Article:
Grace and Law

The whole purpose of grace, in a sense, is just to enable us to keep the law. Holiness means being righteous, and being righteous means keeping the law. What is grace? It is that marvelous gift of God which, having delivered a man from the curse of the law, enables him to keep it and to be righteous as Christ was righteous, for He kept the law perfectly. Grace is that which brings me to love God; and if I love God, I long to keep His commandments. “He that has my commandments, and keeps them,” Christ said, “he it is that loves me.” (D.M. Lloyd-Jones, Studies in the Sermon on the Mount, page 197).

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About reveds

Occupation: Pastor, Ebenezer Presbyterian Church, Lennox, SD Education: BS - Christian Education, Sterling College; MDiv. - Princeton Theological Seminary Family: Married, with Four children. Hobbies: Running (will someday run a marathon), Sci-Fi (especially Doctor Who and Sherlock), Theater, and anything else my kids will let me do.
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3 Responses to Grace and Law

  1. savedbygrace says:

    @”The whole purpose of grace, in a sense, is just to enable us to keep the law”

    – I may have misunderstood you. but here is my questions
    – 1. If we keep the Law (through grace enabling us) then we cannot be righteous
    and that Jesus death at the cross is useless. right?

    “I do not misapply God’s grace, for if righteousness comes about by doing what the law requires, then the Messiah died for nothing”
    – Galatians 2:21

    – 2. If we keep the Law (through grace enabling us) then we are all still dead. right?

    “So is the law in conflict with the promises of God? Of course not! For if a law had been given that could give us life, then certainly righteousness would come through the law”
    – Galatians 3:21

    – 3. If we keep the Law (through grace enabling us) then we continue in sin, because sin dominates us because of Law.. right?

    “For sin shall not have dominion over you: for ye are not under the law, but under grace”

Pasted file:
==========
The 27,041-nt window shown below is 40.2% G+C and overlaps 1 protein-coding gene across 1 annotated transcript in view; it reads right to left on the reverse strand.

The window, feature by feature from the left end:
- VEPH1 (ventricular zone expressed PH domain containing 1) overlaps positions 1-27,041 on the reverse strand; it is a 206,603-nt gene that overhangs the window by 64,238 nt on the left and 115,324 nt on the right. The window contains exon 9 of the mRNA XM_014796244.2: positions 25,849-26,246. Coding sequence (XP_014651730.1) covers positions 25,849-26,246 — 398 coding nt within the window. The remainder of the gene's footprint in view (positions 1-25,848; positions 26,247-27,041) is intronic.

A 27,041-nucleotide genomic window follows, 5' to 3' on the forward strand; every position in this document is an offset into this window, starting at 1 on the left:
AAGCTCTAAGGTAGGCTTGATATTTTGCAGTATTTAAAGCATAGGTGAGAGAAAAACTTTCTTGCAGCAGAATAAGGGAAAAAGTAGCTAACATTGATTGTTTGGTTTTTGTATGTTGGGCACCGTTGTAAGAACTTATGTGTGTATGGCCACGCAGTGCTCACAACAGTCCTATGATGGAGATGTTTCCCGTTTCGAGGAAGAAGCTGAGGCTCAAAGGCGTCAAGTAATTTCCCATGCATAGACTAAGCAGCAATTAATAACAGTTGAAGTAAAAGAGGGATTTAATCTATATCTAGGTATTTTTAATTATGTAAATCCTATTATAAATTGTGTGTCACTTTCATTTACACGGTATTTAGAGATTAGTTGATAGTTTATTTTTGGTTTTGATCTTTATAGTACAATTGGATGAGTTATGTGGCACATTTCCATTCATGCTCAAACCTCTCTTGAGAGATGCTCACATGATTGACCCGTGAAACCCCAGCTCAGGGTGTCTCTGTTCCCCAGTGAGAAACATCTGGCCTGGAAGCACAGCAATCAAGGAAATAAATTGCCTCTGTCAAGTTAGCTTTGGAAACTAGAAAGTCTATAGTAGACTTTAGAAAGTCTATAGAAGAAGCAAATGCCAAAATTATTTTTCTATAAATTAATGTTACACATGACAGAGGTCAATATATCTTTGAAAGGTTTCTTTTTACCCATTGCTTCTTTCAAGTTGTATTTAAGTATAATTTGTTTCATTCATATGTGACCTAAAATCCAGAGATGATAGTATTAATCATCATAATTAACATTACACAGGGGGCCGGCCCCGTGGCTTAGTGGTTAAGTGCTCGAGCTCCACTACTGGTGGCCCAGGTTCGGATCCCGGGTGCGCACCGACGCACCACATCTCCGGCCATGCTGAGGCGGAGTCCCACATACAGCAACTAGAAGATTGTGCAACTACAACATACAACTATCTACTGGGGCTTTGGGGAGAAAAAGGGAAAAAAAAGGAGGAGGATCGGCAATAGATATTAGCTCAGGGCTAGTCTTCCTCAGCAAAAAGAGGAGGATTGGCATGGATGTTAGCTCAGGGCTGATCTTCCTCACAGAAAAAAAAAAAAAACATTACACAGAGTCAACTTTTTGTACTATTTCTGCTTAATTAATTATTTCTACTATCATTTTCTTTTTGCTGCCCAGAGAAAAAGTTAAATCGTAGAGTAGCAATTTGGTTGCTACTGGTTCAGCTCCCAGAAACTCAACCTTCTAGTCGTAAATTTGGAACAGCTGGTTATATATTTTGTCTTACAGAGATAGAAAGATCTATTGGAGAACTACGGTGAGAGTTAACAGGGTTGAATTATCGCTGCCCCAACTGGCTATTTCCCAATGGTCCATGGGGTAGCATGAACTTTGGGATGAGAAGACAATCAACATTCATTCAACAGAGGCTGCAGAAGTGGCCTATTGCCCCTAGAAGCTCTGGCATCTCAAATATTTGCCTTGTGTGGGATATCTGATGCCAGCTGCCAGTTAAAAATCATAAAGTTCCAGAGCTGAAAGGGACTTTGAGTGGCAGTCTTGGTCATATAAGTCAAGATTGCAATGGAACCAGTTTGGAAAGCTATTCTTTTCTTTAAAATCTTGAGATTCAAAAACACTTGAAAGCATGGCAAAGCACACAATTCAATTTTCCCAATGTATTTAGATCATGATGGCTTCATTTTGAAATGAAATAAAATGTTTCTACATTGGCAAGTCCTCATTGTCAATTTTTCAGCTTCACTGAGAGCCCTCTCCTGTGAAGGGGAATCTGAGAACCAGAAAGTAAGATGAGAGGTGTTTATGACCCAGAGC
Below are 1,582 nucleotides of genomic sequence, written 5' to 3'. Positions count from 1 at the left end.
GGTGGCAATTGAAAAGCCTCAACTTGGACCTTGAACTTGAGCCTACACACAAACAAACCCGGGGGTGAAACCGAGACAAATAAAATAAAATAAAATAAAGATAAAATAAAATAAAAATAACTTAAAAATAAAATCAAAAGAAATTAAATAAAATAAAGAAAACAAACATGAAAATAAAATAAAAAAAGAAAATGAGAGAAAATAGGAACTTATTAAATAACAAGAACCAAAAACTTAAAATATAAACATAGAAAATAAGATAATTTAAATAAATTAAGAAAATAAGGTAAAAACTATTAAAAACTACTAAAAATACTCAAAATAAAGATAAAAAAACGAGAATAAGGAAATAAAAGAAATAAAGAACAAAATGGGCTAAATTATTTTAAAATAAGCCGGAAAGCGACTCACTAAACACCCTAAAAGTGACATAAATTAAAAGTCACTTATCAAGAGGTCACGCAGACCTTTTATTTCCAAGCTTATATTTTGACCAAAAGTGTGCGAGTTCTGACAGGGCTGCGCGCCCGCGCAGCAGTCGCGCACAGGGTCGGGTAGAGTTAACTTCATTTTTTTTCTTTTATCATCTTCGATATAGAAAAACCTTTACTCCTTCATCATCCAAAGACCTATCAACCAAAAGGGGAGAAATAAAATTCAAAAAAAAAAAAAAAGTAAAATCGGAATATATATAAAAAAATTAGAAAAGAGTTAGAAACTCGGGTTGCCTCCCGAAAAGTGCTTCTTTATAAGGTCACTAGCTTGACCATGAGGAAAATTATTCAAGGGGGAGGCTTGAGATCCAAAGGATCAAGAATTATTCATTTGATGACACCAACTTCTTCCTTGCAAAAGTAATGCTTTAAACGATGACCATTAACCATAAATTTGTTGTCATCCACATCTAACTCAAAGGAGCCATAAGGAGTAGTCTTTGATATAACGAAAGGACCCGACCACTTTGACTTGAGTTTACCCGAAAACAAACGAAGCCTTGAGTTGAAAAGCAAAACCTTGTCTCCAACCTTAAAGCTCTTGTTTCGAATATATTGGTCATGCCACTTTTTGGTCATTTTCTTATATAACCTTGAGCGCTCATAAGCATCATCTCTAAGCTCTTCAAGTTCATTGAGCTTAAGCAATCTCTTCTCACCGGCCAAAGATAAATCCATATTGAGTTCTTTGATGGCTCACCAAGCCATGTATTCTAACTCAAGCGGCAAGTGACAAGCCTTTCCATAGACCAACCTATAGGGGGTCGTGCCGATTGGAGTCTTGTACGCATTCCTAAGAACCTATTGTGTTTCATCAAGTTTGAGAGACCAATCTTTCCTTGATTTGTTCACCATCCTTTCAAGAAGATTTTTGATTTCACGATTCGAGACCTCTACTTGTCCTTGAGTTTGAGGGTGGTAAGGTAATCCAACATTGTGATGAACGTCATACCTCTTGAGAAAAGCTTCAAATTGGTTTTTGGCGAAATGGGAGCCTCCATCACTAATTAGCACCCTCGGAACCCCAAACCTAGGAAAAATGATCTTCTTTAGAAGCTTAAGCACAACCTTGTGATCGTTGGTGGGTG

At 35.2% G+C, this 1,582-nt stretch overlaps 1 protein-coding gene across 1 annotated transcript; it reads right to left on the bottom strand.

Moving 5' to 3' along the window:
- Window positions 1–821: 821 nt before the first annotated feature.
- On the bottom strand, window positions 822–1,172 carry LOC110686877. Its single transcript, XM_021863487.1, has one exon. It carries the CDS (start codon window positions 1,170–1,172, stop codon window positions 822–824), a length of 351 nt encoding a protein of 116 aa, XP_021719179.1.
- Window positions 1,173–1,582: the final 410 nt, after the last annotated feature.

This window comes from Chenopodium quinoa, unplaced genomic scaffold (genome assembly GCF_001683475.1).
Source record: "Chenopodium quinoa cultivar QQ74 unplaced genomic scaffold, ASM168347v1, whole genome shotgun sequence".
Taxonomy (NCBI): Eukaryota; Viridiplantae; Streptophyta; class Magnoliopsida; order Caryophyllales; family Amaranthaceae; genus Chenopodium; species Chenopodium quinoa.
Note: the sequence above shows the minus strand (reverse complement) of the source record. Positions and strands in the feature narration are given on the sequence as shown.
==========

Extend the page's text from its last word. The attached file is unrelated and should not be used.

– Romans 6:14

    Or I have certainly missed what you are trying to say when you said
    “The whole purpose of grace, in a sense, is just to enable us to keep the law”

    I didn’t mean to be argumentative, but can you shed some light for me? sorta confused

    – grace and peace

    • reveds says:

      As noted in the blog, this is a quote from D.M. Lloyd-Jones, in his book on the Sermon on the Mount. I came across the comment in my preparation for my sermon on Jesus’ teaching, “Unless your righteousness exceeds that of the scribes and the Pharisees, you cannot enter the kingdom of heaven” Matthew 5:20. I do not believe or teach that one can be saved by good works, and to attempt to do so is a denial of the very gospel of Christ, as you’ve indicated in the scriptures you’ve provided. However, the grace of God sets us free to live a life of holiness and righteousness in the power of God’s Holy Spirit, all the while trusting in and relying on the saving grace of God alone. To be holy, to be righteous, is to abide by the teaching of the Law. This is, I believe, the Reformed Teaching on the third use of the law.
      That’s just a quick reply. I’m rather occupied reading ordination exams right now, and if I have the chance, I will give a better response later.
      Thanks for reading, though, and for your comments.
      SDG

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